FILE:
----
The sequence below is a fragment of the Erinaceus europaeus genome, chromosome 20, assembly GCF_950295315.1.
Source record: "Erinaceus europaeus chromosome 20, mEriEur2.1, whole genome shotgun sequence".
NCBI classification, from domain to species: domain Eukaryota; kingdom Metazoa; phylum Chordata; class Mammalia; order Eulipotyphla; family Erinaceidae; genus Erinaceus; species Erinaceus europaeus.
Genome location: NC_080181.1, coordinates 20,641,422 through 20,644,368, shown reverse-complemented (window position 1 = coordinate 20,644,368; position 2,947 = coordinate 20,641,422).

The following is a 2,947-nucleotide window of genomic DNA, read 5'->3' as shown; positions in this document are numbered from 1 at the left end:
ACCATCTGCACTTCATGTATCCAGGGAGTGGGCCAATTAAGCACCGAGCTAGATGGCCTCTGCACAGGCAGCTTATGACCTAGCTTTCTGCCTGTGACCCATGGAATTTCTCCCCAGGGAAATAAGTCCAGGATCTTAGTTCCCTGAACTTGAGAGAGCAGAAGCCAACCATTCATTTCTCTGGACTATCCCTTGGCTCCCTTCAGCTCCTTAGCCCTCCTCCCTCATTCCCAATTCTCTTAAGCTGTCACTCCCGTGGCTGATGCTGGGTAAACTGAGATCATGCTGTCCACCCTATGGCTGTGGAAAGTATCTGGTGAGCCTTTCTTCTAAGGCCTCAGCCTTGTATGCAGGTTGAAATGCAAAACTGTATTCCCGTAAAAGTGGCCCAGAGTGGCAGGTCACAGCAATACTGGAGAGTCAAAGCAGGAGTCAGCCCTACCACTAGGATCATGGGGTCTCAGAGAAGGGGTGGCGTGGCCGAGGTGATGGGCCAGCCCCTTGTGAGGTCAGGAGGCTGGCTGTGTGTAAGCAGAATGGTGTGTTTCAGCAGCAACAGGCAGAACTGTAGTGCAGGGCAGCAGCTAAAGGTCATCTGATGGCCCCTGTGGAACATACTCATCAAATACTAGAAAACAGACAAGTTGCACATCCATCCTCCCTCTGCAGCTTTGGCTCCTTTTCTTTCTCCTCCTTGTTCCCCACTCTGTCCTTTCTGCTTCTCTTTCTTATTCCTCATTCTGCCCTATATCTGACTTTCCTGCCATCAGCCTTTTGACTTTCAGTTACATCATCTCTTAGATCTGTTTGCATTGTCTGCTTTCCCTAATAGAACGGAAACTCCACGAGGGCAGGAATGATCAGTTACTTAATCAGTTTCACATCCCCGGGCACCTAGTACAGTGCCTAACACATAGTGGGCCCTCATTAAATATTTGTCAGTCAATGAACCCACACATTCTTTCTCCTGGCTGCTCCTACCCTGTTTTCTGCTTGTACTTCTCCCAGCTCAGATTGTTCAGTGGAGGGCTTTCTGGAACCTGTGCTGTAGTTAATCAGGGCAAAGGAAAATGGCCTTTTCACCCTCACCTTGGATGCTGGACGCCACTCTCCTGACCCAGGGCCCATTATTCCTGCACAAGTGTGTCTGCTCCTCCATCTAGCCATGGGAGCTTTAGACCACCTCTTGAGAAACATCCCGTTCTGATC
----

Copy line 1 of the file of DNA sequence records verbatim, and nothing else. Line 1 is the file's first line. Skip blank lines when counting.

The sequence below is a fragment of the Erinaceus europaeus genome, chromosome 20, assembly GCF_950295315.1.